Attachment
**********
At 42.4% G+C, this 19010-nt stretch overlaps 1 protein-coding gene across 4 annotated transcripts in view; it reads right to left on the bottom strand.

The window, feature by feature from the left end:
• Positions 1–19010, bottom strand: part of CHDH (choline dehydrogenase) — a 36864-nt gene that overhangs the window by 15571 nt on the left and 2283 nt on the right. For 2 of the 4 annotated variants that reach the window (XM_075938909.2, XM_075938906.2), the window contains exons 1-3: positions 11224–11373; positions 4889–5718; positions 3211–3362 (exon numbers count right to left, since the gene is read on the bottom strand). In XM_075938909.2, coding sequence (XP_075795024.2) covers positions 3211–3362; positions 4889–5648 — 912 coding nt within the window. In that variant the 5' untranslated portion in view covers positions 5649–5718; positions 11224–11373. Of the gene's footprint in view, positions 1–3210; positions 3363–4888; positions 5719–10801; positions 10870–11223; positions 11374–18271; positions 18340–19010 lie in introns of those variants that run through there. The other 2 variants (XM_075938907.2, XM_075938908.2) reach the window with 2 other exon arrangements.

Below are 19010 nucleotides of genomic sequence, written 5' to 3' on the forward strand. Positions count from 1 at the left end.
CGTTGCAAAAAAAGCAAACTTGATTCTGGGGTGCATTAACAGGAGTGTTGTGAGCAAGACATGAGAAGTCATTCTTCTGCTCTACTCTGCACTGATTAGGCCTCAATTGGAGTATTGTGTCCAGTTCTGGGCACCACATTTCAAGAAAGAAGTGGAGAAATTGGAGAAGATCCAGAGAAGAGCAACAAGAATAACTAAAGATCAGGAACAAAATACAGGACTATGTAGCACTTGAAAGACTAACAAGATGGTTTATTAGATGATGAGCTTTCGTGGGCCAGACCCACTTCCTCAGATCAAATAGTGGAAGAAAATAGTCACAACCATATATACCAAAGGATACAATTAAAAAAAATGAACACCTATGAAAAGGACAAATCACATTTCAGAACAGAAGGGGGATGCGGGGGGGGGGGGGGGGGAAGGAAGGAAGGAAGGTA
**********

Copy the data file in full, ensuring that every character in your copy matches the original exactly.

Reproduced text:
At 42.4% G+C, this 19010-nt stretch overlaps 1 protein-coding gene across 4 annotated transcripts in view; it reads right to left on the bottom strand.

The window, feature by feature from the left end:
• Positions 1–19010, bottom strand: part of CHDH (choline dehydrogenase) — a 36864-nt gene that overhangs the window by 15571 nt on the left and 2283 nt on the right. For 2 of the 4 annotated variants that reach the window (XM_075938909.2, XM_075938906.2), the window contains exons 1-3: positions 11224–11373; positions 4889–5718; positions 3211–3362 (exon numbers count right to left, since the gene is read on the bottom strand). In XM_075938909.2, coding sequence (XP_075795024.2) covers positions 3211–3362; positions 4889–5648 — 912 coding nt within the window. In that variant the 5' untranslated portion in view covers positions 5649–5718; positions 11224–11373. Of the gene's footprint in view, positions 1–3210; positions 3363–4888; positions 5719–10801; positions 10870–11223; positions 11374–18271; positions 18340–19010 lie in introns of those variants that run through there. The other 2 variants (XM_075938907.2, XM_075938908.2) reach the window with 2 other exon arrangements.

Below are 19010 nucleotides of genomic sequence, written 5' to 3' on the forward strand. Positions count from 1 at the left end.
CGTTGCAAAAAAAGCAAACTTGATTCTGGGGTGCATTAACAGGAGTGTTGTGAGCAAGACATGAGAAGTCATTCTTCTGCTCTACTCTGCACTGATTAGGCCTCAATTGGAGTATTGTGTCCAGTTCTGGGCACCACATTTCAAGAAAGAAGTGGAGAAATTGGAGAAGATCCAGAGAAGAGCAACAAGAATAACTAAAGATCAGGAACAAAATACAGGACTATGTAGCACTTGAAAGACTAACAAGATGGTTTATTAGATGATGAGCTTTCGTGGGCCAGACCCACTTCCTCAGATCAAATAGTGGAAGAAAATAGTCACAACCATATATACCAAAGGATACAATTAAAAAAAATGAACACCTATGAAAAGGACAAATCACATTTCAGAACAGAAGGGGGATGCGGGGGGGGGGGGGGGGGAAGGAAGGAAGGAAGGTA